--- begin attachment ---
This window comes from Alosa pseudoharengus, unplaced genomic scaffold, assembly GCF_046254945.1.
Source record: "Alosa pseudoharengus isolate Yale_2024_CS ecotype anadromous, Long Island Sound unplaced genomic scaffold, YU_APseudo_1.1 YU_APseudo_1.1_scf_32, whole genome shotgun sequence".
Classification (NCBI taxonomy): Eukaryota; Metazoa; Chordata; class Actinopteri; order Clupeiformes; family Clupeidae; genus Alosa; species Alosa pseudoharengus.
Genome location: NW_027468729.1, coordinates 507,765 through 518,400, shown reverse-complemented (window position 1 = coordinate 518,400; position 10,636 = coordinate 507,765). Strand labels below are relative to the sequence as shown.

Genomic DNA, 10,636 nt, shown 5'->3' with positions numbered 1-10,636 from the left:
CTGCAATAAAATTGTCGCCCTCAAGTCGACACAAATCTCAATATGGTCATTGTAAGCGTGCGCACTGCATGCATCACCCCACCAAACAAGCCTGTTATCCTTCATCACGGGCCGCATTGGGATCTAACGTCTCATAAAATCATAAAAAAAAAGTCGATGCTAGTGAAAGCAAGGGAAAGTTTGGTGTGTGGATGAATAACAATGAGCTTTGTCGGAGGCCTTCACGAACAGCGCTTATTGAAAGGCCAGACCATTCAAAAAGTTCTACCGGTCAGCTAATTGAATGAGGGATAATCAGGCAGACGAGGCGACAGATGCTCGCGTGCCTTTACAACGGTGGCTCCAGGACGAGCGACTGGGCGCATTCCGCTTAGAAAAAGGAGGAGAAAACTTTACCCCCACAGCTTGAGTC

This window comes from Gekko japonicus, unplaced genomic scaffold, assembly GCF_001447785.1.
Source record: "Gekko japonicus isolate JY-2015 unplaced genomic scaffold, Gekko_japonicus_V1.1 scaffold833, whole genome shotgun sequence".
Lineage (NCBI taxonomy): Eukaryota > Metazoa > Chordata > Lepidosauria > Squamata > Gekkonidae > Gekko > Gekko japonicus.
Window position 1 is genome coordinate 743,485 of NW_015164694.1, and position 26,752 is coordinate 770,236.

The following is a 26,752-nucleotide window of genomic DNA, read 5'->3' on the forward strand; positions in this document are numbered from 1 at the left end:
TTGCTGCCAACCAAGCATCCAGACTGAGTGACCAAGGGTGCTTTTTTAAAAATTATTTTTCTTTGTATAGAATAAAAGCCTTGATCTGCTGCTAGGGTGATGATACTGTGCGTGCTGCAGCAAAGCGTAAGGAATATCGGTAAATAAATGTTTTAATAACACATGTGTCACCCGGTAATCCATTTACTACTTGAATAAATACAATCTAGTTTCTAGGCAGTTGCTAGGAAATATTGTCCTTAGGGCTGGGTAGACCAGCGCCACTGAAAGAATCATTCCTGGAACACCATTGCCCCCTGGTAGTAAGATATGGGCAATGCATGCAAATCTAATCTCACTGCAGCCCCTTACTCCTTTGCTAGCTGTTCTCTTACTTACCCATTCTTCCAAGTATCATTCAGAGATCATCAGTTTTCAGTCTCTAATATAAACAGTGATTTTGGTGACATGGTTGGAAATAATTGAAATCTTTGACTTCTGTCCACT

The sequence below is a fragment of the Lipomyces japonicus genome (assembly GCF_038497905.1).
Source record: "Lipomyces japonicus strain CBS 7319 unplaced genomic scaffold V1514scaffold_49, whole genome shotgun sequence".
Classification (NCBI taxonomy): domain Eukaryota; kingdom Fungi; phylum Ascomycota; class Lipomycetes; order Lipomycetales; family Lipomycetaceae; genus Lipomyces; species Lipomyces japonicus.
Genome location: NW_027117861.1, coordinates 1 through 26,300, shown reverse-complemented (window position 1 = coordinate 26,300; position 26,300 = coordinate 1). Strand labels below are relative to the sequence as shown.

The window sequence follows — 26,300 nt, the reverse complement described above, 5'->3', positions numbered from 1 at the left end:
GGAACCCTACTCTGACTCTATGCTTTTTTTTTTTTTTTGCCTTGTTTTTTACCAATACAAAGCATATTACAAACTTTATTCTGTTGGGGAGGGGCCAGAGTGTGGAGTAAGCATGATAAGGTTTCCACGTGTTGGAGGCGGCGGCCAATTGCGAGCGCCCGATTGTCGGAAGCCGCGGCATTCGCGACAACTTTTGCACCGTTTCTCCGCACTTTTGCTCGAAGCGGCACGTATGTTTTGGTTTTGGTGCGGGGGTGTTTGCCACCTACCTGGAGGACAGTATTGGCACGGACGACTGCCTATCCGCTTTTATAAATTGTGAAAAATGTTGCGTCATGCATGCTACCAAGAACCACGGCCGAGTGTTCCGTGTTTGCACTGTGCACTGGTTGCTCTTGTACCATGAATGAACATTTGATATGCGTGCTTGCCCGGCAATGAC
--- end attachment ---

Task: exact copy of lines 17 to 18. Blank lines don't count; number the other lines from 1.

The window sequence follows — 26,300 nt, the reverse complement described above, 5'->3', positions numbered from 1 at the left end:
GGAACCCTACTCTGACTCTATGCTTTTTTTTTTTTTTTGCCTTGTTTTTTACCAATACAAAGCATATTACAAACTTTATTCTGTTGGGGAGGGGCCAGAGTGTGGAGTAAGCATGATAAGGTTTCCACGTGTTGGAGGCGGCGGCCAATTGCGAGCGCCCGATTGTCGGAAGCCGCGGCATTCGCGACAACTTTTGCACCGTTTCTCCGCACTTTTGCTCGAAGCGGCACGTATGTTTTGGTTTTGGTGCGGGGGTGTTTGCCACCTACCTGGAGGACAGTATTGGCACGGACGACTGCCTATCCGCTTTTATAAATTGTGAAAAATGTTGCGTCATGCATGCTACCAAGAACCACGGCCGAGTGTTCCGTGTTTGCACTGTGCACTGGTTGCTCTTGTACCATGAATGAACATTTGATATGCGTGCTTGCCCGGCAATGAC